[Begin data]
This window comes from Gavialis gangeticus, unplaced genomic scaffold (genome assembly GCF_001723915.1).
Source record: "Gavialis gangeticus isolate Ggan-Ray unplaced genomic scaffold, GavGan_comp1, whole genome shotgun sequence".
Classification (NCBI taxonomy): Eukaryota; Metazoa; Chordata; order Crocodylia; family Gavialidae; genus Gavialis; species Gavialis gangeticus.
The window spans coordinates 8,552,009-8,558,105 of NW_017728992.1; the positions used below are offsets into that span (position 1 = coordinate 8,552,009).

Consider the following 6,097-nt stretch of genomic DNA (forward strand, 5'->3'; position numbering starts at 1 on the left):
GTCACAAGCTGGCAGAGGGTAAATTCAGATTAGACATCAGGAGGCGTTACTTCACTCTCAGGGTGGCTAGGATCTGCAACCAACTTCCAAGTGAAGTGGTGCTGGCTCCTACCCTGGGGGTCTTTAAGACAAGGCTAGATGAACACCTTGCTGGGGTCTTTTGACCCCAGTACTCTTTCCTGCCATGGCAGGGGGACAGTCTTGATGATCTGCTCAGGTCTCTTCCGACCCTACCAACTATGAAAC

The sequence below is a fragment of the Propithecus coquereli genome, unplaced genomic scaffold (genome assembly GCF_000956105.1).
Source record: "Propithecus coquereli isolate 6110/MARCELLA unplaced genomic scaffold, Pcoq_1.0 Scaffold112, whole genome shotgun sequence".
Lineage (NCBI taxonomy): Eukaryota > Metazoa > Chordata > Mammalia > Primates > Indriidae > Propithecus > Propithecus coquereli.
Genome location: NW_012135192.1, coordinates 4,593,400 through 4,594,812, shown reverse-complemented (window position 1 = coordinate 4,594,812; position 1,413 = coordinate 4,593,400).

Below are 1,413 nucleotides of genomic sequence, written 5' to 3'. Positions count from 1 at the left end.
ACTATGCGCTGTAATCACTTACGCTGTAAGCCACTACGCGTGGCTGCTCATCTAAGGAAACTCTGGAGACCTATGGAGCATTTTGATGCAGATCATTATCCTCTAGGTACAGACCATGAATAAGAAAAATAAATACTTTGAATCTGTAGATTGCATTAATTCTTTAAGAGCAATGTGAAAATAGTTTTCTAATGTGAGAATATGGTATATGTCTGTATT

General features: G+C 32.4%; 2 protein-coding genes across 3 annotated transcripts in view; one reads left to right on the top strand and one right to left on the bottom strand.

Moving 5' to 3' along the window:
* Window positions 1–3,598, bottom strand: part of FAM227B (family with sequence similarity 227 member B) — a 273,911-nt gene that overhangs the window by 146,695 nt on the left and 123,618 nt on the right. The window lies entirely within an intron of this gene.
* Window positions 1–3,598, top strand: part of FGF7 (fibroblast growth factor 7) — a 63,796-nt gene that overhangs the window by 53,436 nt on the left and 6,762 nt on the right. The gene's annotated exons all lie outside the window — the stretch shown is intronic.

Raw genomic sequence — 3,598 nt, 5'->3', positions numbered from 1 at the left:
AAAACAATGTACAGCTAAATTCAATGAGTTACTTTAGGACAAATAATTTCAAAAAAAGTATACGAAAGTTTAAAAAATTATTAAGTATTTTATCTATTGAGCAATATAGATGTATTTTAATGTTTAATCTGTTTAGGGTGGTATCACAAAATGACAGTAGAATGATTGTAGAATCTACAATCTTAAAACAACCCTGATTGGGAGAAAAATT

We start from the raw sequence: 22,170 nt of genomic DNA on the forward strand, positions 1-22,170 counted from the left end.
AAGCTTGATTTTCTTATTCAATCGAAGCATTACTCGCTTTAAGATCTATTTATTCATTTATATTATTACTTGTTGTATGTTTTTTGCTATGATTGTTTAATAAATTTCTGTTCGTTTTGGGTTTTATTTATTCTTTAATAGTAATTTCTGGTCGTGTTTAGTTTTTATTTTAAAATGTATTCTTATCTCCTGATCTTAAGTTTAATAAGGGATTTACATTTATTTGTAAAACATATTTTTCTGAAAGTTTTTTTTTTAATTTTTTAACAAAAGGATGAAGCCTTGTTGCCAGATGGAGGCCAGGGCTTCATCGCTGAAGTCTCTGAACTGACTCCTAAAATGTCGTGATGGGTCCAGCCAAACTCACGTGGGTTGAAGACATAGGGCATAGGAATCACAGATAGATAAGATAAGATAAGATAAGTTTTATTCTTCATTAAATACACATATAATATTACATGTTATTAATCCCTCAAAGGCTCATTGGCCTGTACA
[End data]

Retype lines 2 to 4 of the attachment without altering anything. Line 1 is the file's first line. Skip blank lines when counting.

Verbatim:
Source record: "Gavialis gangeticus isolate Ggan-Ray unplaced genomic scaffold, GavGan_comp1, whole genome shotgun sequence".
Classification (NCBI taxonomy): Eukaryota; Metazoa; Chordata; order Crocodylia; family Gavialidae; genus Gavialis; species Gavialis gangeticus.
The window spans coordinates 8,552,009-8,558,105 of NW_017728992.1; the positions used below are offsets into that span (position 1 = coordinate 8,552,009).